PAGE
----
She didn't mean it was appalling that her brother, only 38 years old, had attained the top spot at a publicly traded company, but that, by most accounts, he was only the 10th black businessperson to do so.
And she was right. There is a frustrating lack of diversity in the C-suites of corporate America, not just in racial terms, but in gender as well. Just 23 of Fortune 500 CEOs are women, and just five are black. But it is a problem that Joel Gay believes will improve over time as companies get more global.
"Ultimately, we're all going to migrate to a global, multinational, multi-ethnic workforce," Gay tells Yahoo Finance. "If you look at Energy Recovery, we're very much a microcosm of General Electric (GE), or Schlumberger (SLB), or Dover (DOV), or any of these large diversified industrials who recognize that companies succeed through diversity."
My brother Joel just became the youngest black CEO of a publicly traded company and the 10th ever (appalling). http://t.co/H5oyTwJO8J— roxane gay (@rgay) April 24, 2015
From a close look this past summer at the Fortune 500, the Executive Leadership Council, a membership organization for black business leaders, concluded that although no organization tracks this definitively, Gay is most likely the youngest black CEO of a publicly traded company. He is not the youngest ever—that was Ephren Taylor II, who in 2006 at age 23, became CEO of City Capital Corporation. But last year, Taylor was convicted of a $16 million Ponzi scheme and sentenced to 20 years in prison.
"The reality is that diversity in every industry appears to be a bottom-line issue," says Roxane Gay. "Until there’s a financial imperative, companies are not going to respond. And you just wonder when they will be forced to do something. I think change is always something that either happens very quickly or very slowly. And when it comes to corporate diversity, I think we are clearly going to be taking the slow route."
Gay, who also teaches literature at Purdue University and whose essay collection "Bad Feminist" was a New York Times bestseller, sees the same issues in her own field, but thinks it's easier to fix in publishing than in business. "It's easier to address this problem in the literary world, because amazing women writers and amazing writers of color are simply abundant, and editors choose not to publish them," she says. "In the business world, I think the barriers are different and more invisible."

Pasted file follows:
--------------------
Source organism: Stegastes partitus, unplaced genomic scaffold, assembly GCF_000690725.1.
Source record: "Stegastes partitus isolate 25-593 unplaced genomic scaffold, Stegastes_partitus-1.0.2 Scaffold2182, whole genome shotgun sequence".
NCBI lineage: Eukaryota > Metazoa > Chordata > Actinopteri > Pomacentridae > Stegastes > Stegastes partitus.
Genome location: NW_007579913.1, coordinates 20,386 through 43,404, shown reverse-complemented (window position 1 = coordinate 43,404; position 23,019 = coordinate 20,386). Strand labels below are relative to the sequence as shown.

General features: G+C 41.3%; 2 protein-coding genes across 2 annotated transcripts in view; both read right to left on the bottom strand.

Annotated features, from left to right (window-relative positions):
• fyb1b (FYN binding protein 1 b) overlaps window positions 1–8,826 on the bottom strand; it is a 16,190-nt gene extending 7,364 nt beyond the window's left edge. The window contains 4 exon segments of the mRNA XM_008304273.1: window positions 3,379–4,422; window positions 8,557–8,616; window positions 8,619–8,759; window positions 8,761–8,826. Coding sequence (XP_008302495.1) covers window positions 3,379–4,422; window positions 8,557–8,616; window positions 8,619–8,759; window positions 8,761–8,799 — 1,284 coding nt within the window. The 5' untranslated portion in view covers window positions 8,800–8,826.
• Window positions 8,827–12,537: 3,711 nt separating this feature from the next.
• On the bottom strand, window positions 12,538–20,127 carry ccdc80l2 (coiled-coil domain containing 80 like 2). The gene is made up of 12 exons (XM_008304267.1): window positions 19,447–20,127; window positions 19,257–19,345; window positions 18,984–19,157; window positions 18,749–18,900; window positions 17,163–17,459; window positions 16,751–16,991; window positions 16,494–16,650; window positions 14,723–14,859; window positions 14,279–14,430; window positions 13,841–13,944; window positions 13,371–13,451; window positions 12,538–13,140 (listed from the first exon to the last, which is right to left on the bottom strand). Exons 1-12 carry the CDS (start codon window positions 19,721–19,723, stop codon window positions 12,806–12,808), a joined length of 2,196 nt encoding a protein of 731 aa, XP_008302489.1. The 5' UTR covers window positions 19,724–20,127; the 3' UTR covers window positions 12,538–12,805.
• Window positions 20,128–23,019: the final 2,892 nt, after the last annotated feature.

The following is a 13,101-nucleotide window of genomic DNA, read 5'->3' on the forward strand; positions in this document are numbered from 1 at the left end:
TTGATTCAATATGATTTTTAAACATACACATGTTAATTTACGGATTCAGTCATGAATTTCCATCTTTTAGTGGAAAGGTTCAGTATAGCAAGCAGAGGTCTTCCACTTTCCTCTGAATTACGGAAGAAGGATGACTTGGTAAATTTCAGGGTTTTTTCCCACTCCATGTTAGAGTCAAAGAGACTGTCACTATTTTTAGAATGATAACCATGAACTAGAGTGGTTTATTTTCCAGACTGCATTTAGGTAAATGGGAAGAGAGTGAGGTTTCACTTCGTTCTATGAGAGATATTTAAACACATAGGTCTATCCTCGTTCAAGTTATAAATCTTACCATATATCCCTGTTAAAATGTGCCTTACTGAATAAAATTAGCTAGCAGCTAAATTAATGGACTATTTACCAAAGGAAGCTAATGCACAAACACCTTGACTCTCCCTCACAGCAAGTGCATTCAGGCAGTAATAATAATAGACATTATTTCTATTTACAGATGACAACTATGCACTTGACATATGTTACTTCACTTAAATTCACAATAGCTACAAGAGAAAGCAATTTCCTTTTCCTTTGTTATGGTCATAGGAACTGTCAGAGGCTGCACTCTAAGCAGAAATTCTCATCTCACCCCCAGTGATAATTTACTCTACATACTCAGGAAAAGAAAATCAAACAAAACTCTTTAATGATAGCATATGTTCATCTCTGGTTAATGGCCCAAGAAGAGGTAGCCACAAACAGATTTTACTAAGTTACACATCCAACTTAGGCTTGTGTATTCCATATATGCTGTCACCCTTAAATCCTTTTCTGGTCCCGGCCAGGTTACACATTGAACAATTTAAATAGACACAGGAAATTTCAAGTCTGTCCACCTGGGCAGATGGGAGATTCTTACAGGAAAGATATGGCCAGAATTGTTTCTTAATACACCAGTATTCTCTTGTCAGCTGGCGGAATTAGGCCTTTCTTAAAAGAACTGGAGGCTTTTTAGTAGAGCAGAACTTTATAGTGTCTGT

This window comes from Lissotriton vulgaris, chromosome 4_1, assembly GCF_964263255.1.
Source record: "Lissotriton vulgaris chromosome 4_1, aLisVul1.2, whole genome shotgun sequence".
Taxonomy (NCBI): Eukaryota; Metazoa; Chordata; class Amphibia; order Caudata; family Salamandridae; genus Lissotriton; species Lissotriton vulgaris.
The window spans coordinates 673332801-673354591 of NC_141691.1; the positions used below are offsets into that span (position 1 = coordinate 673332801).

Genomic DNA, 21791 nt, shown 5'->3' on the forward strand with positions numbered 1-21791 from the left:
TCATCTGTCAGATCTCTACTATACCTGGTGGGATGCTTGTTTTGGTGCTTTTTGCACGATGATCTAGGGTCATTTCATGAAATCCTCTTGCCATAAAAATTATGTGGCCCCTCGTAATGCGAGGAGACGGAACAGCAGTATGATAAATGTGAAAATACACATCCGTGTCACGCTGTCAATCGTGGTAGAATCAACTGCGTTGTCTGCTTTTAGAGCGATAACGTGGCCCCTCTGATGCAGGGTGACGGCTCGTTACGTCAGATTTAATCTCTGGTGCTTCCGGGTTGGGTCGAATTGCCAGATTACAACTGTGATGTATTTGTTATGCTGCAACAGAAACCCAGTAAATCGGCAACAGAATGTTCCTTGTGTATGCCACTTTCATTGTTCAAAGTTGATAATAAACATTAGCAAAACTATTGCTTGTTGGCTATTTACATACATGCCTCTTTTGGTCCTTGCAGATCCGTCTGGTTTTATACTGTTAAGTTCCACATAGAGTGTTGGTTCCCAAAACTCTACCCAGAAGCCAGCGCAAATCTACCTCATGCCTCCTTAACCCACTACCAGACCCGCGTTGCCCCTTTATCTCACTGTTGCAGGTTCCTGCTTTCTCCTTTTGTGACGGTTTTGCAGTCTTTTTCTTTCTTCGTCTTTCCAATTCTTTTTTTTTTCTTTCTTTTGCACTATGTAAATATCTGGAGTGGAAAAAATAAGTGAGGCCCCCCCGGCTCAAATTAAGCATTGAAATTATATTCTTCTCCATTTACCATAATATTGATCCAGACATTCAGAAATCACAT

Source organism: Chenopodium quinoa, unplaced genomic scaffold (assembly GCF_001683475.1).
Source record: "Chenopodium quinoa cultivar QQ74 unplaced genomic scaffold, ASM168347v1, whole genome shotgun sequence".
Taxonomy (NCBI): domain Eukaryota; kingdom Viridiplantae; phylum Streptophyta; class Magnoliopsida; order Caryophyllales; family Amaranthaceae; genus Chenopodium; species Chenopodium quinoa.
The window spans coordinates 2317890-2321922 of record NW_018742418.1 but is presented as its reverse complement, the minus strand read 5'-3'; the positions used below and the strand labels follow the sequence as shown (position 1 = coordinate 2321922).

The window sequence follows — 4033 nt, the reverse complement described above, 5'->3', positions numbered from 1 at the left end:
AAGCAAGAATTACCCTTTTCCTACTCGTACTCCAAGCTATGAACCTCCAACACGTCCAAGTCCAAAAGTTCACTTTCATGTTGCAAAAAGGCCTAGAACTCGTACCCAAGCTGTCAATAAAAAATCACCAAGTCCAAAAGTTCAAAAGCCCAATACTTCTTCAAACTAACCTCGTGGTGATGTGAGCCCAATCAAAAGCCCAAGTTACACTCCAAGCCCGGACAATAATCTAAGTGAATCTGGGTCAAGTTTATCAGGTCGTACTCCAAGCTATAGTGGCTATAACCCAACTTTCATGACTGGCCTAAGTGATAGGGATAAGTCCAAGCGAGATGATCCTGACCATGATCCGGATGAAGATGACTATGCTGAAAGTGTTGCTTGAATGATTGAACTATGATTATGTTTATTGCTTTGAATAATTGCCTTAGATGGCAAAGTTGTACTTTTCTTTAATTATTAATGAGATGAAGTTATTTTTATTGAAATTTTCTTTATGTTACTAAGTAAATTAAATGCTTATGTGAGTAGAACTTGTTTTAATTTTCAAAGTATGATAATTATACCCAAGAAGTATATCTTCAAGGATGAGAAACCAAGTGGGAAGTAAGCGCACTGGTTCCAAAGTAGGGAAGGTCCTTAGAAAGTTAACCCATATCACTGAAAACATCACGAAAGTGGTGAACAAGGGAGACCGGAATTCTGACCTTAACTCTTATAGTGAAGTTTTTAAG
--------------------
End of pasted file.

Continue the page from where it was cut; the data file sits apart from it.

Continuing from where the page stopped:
Right now, Joel Gay is more focused on running Energy Recovery, which calls itself "the leader in pressure energy technology." The small-cap, 24-year-old, San Leandro, Calif.-based company, which went public in 2008, plays in the oil and gas space but does not itself do drilling. It manufactures devices for the large energy companies that do. Its latest, released in 2014, is the VorTeq, a hydraulic pumping system for fracking that reroutes sand and chemicals to make the process cleaner and more efficient. In October, Energy Recovery signed a 15-year exclusive licensing deal with Schlumberger, the massive, $87 billion Dutch oil giant, to use the VorTeq in its operations.
In its assessment of Energy Recovery's 2015 third-quarter earnings, Credit Suisse wrote that there were "more teeth to the Schlumberger VorTeq agreement than initially appreciated," and called the quarter "stellar" on the strength of the new partnership. Gay sees the deal as a huge achievement for the company, as it allows Schlumberger to "dramatically decrease the cost-per-barrel to frack a well."
Gay joined Energy Recovery in 2012, and became its CFO in 2014. Prior to Energy Recovery, he worked at Aegion (AEGN) as CFO of its North America division, and comes from a finance background before that. (His sister divulges that Joel also was "a really good poet" before he turned to business.)
Oil prices have fallen steeply in recent months as sentiment about the overall market is negative. But Gay argues that his company, as a service-provider to the larger oil giants, is well situated to succeed in any kind of market cycle. "In a bear market, we can bring down the cost basis so operators can remain competitive, and in a bull market we can expand gross margins," he says. "The entire industry is quite concerned with the depressed pricing of crude, despite the fact that we've been here before. But those that have the temerity and the human capital to invest heavily will come out of this, and when we return to a bull cycle, will be very well positioned."
The market, broadly speaking, has agreed with him: Although Energy Recovery's stock is down 9% this month (it's trading at around $5.60 now), it's up 88% in the last six, and 90% since Gay became CEO last April.